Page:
If you want to make life plans as a couple, work as a team to tackle debt
Between financially helping his parents and losing income as a result of the COVID-19 pandemic, Jeremy Mazza landed into serious credit card debt. Relief came from a source he wasn’t expecting: his partner, Ginna Lambert, who had come into a small inheritance. She suggested “investing” part of her bounty in their shared future by lending small amounts to Mazza that he could apply toward his debt.
It took a bit of convincing.
“To have to ask for money when I was the provider and had parents who themselves were asking for money, I didn’t want to follow in their footsteps and be taking,” Mazza says. “But that’s not what this was, this was a caring thing.”
Mazza and Lambert approached the situation with open communication and specific loan terms. And for them, it’s paying off: Mazza estimates his credit score went up by about 150 points. The couple, who live in Richmond, Virginia, are getting married this year, and they hope to buy a home soon as well.
“I had a very, very, very vested interest in making sure my partner’s credit score and finances were in as good of a shape as possible,” Lambert says.
While joint debt is a shared responsibility, individual debts you bring into a relationship are ultimately yours to tackle. Still, they can get in the way of making life plans as a couple, so it may make sense for your significant other to help you with your debt in some way. But don’t enter into an arrangement of this kind without a plan.
Plus: Millions of Americans keep this dirty secret from their partner
Get vulnerable with the full financial picture
It’s essential to be open with each other about your individual financial situations, especially as your relationship gets more serious.
“If a couple is planning to get married, it’s a good idea to have a conversation before tying the knot,” says Trina Patel, a Los Angeles-based senior financial advice manager at Albert, a financial services company.
Schedule a few distraction-free money dates where you talk about what’s going on for each of you. Those conversations can help you establish shared goals and figure out what actions to take to meet them, like adjusting your budget or finding ways to increase income.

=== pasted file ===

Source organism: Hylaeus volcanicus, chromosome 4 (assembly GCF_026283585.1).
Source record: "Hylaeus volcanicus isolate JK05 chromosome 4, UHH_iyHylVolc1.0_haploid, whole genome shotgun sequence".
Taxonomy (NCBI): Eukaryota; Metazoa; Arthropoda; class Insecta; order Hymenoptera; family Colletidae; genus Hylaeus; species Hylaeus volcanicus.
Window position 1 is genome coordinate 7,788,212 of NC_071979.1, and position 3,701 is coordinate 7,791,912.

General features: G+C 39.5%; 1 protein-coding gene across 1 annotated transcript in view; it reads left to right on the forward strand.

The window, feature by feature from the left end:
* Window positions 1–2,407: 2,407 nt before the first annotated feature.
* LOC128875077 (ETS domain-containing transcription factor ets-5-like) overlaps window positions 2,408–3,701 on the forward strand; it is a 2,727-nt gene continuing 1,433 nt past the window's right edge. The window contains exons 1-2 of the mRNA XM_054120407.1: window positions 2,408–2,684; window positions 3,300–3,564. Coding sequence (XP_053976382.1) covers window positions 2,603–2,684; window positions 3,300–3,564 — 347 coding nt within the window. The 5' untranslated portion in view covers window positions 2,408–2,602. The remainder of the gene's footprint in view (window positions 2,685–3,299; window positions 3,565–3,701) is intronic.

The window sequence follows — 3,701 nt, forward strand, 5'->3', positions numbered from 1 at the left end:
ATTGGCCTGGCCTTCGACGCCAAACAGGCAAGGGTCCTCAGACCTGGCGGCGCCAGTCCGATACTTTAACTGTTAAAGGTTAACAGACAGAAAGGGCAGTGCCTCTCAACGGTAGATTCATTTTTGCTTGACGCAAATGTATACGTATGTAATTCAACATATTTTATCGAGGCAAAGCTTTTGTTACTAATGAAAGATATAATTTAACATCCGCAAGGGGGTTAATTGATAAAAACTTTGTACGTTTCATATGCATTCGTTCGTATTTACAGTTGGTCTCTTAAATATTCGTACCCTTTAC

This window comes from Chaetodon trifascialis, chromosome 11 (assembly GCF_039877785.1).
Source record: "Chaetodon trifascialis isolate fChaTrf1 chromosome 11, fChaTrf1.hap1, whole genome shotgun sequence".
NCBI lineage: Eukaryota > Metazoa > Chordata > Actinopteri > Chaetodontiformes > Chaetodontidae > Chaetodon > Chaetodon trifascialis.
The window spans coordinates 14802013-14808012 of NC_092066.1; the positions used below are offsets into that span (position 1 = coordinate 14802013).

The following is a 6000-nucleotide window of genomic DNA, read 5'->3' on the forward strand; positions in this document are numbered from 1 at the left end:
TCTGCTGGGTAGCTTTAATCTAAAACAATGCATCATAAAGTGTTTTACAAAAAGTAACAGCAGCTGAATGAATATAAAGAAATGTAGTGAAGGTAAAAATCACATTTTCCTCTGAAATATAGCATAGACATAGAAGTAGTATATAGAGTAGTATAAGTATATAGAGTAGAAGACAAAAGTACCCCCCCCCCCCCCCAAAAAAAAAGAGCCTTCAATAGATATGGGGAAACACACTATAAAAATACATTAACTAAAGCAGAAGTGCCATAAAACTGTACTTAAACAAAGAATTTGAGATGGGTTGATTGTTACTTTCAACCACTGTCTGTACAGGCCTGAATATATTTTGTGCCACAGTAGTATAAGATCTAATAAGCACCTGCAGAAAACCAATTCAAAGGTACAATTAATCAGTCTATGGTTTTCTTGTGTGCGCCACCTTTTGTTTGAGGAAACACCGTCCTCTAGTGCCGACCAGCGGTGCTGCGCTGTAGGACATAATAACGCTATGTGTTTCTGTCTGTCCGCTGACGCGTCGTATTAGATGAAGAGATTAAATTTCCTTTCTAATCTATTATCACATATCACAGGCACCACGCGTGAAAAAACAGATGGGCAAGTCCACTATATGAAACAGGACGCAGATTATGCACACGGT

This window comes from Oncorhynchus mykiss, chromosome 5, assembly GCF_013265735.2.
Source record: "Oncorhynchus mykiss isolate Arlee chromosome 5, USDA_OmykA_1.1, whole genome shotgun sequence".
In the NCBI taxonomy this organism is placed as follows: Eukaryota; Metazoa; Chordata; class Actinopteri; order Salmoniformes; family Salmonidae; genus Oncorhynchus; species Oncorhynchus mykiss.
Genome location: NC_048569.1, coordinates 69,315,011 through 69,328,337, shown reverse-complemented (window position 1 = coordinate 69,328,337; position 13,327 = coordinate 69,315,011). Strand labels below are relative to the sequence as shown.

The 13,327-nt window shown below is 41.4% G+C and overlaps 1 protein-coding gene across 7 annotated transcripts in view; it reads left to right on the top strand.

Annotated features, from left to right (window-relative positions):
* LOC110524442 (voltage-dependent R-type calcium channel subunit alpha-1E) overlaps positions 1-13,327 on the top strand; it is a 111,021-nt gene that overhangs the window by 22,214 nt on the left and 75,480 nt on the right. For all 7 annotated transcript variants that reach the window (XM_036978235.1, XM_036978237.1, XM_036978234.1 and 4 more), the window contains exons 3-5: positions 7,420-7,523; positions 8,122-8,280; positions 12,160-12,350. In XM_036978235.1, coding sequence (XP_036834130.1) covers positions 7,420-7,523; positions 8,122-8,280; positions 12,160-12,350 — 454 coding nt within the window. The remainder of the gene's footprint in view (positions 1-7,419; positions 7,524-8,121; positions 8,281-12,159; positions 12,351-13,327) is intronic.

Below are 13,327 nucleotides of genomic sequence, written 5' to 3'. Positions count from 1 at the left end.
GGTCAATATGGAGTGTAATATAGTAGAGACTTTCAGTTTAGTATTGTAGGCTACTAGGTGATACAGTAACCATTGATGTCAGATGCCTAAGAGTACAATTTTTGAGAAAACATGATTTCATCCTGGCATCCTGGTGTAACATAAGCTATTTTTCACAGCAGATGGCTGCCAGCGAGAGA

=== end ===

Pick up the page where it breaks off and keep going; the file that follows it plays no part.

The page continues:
“Debt can often bring feelings of guilt, shame, and embarrassment leading spouses to not talk about the debts they have,” said Leanne Rahn, a financial advisor at Fiduciary Financial Advisors in Grand Rapids, Michigan, by email. “Vulnerability is hard but remember, you and your significant other are a team.”
See: 8 weird things that America’s happiest couples have in common
Consider nonmonetary ways to help
You may be unable, or unwilling, to pay off your partner’s debt. There are lots of other ways you can provide support, however. You can serve as an accountability buddy, help rethink your household budget if you live together or find ways to be more frugal in your shared spending.
Maybe you can take on some more chores at home to give your partner time to pick up additional hours at work, or you can help your partner edit their resume if they want to find a higher-paying job.
Discuss a financial arrangement
If you’re comfortable gifting or loaning your partner money to put toward their debts, iron out all the details. Specify dollar amounts and write it all down.
Lambert, for example, started by offering a six-month, interest-free $2,000 loan to Mazza. Over time, they both felt comfortable with additional, larger loans.
Working with an attorney on a contract can help both partners feel at ease.
“A legally binding agreement would definitely make the responsibilities of each spouse/significant other clear and straightforward with the law holding them accountable,” Rahn says.
Related: Flip the prenup into a financial planning tool
Know when to say ‘no’
It’s OK to not want to take on someone else’s financial burden, even if you care about them. If your relationship is relatively new or you’re unsure of how it might progress, you can still cheer on your partner as they pay down their debt.
And if your partner won’t take your “no” for an answer, consider it a money red flag and proceed with caution.
“I wouldn’t have offered this if we were still in our honeymoon phase,” Lambert says. “At that point, we had already moved in together. He had already proven, time and time again, that he was reliable.”
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Sara Rathner writes for NerdWallet. Email: [email protected]. Twitter: @sarakrathner.
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